In a humorous event during the election, not widely reported in this country, presidential candidate George W. Bush enthusiastically received the news, announced by a Canadian satirist posing as a reporter, that Canada's Prime Minister Poutine had endorsed his candidacy. Now, Bush could not be expected to know that "poutine" is a Quebec junk food consisting of french fries, cheese curds and gravy. He might, however, have been expected to know the name of Canada's actual prime minister, Jean Chretien, one of the most enduring politicians in North America and a man whose son was ambassador to Washington.
But what was most remarkable in Bush's reaction was that he did not instinctively understand that protocol dictates never endorsing candidates in the elections of friendly countries. This rule is so logical that it requires no diplomatic training to appreciate.
Another amusing moment in the campaign had Bush boasting that he never read the international section of the newspaper, a claim that has considerable appeal in parts of the country where politicians actually brag about never holding a passport or traveling outside the United States.
Both these incidents offered greater insight into the candidate's interests and abilities than the much reported one of Bush's failing a broadcast pop quiz on the names of some lesser-known foreign leaders. Of course, foreign policy played very little role in the campaign, but the immense responsibilities involved become unavoidable on the first day in office.
Bush's promise to make his first appointment Colin Powell as secretary of state seemed aimed at reassuring those concerned about the Texas governor's lack of knowledge and, the record suggests, even interest in foreign affairs. Powell is widely trusted in this country and well-regarded by many foreign leaders, particularly in Europe.
But about two months into the new administration, some very troubling developments suggest not only that Powell's position is being challenged but that it may be rather weak, with others directing the shape of American foreign policy. The others involved are closely identified with the kind of politicians who brag about not traveling abroad.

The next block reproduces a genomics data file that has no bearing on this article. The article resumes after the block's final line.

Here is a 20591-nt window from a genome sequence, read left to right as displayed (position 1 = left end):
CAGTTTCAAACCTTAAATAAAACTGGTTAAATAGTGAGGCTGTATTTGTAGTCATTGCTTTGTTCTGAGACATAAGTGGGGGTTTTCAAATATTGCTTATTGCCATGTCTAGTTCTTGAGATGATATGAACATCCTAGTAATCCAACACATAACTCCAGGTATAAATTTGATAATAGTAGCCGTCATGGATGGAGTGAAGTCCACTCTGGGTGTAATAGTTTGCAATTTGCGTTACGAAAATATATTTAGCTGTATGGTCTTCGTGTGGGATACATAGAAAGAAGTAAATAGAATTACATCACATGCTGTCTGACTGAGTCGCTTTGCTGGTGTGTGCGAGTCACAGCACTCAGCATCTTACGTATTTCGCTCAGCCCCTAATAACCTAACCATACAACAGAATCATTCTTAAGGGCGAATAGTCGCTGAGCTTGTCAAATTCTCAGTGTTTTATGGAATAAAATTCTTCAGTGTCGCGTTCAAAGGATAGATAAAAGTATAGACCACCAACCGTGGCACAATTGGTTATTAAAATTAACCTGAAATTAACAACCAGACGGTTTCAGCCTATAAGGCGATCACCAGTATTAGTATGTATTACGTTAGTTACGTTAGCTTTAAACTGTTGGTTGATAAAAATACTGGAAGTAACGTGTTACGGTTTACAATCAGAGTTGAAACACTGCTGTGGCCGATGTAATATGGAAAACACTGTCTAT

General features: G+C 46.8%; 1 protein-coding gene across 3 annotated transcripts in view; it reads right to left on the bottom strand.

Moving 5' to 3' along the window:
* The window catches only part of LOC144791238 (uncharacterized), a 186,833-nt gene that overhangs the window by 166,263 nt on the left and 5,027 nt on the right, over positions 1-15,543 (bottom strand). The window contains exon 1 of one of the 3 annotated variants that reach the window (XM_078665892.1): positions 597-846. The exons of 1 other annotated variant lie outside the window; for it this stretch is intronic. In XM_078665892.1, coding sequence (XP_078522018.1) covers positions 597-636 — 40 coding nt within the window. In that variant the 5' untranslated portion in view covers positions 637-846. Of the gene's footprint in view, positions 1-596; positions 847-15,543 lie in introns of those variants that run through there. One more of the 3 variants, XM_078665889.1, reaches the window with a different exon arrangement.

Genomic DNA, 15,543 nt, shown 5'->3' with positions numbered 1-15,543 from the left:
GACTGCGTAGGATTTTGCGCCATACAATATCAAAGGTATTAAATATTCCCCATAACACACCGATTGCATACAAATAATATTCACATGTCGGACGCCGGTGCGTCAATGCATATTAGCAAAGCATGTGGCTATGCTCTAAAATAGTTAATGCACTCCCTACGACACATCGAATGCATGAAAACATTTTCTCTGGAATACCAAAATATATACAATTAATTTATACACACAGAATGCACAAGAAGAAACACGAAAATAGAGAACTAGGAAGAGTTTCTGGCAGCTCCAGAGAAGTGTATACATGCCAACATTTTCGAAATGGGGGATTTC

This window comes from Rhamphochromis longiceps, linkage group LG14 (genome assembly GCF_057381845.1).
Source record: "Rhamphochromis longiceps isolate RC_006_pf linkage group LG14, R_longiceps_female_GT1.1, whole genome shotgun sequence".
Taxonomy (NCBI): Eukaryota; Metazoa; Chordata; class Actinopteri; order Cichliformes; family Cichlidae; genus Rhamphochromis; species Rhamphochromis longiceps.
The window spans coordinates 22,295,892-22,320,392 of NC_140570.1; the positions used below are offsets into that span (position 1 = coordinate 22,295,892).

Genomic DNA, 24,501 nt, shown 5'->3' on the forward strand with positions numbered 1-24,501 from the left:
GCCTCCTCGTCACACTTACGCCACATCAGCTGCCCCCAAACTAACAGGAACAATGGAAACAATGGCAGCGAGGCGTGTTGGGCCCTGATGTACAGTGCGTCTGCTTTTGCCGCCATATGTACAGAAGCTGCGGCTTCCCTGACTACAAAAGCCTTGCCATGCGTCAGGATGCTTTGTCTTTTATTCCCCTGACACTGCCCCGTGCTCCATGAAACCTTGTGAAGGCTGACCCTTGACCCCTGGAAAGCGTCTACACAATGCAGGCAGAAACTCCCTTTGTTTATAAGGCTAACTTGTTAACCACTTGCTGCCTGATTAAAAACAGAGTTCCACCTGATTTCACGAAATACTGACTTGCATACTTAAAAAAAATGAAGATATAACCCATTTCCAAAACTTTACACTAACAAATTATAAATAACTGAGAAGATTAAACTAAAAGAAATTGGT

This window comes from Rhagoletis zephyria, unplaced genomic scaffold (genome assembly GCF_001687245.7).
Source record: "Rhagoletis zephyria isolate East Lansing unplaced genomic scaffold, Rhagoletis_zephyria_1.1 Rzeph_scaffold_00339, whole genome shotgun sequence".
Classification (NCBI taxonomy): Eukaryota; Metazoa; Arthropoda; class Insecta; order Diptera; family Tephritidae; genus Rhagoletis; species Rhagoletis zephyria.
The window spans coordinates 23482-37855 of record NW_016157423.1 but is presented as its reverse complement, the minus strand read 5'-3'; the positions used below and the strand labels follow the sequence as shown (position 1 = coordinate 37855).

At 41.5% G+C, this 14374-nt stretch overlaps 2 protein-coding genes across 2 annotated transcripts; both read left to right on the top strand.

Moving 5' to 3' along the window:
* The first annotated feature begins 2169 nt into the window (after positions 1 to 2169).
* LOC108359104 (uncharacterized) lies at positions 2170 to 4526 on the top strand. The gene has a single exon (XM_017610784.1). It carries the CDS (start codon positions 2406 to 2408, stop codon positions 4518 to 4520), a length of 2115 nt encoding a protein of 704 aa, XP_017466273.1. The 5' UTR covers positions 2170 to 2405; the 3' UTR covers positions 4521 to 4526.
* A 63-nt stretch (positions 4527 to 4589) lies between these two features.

Indeed, an unprecedented attack on the credentials of a new secretary of state, called "Behind the Myth," recently appeared in two national publications, Newsweek and MSNBC. This is not the kind of piece that appears innocently, without containing important political signals.
This publication came at a time of some embarrassing public reverses of statements made by Secretary of State Powell. More importantly, it came at a time of a series of disquieting actions and statements by President Bush about some key areas of foreign policy.
Perhaps the most disturbing of these is the case of North Korea. South Korean President Kim Dae Jung, winner of the Noble Peace Prize for his "sunshine" policy in seeking rapprochement with North Korea, by all reports left his March 7 meeting with Bush dismayed. President Bill Clinton certainly had his failures in foreign policy, but his administration's work with Kim in trying to end the dangerous isolation of North Korea was a bright spot.
The day before that meeting, Powell made a statement which included the words, ". . . we do plan to engage with North Korea to pick up where President Clinton left off. . . ." After Kim's meeting a meeting, incidentally, that Powell left early the secretary made a much less moderate statement which included the words, "There was some suggestion that imminent negotiations [with North Korea] are about to begin that is not the case." On March 24, Powell was telling newspaper editors, ". . . some of the things . . . on the table are not ready to be picked up. . . ."
Kim was put off balance at the start of the meeting by administration references to reports that South Korea supported Russia's position on America's proposed national missile defense, reports that Kim says are incorrect. Bush also referred to North Korea's not keeping its existing "agreements." But there is only one agreement with North Korea and, as an administration spokesman admitted later, there is ". . . no evidence that North Korea is not complying with that. . . ."
This brief, awkwardly handled meeting has already had ill effects. Kim's prestige is reduced. North Korea has made angry noises after a period of markedly more open behavior. The European Union, deeply concerned about developments, is sending its own mediators to the Koreas. Willy Brandt's Ostpolitik, which led to the successful reunification of East and West Germany and which Kim's "sunshine" policy resembles, is fondly remembered by Europeans.
Following his Camp David meeting with British Prime Minister Tony Blair, Bush read from notes approved by Powell that included Blair's assurance that the European Union's proposed multinational force would not conflict with NATO. Shortly afterward, the administration strongly stated its concern that just the opposite was true. This last word on the issue was the work of Vice President Dick Cheney and Secretary of Defense Donald Rumsfeld.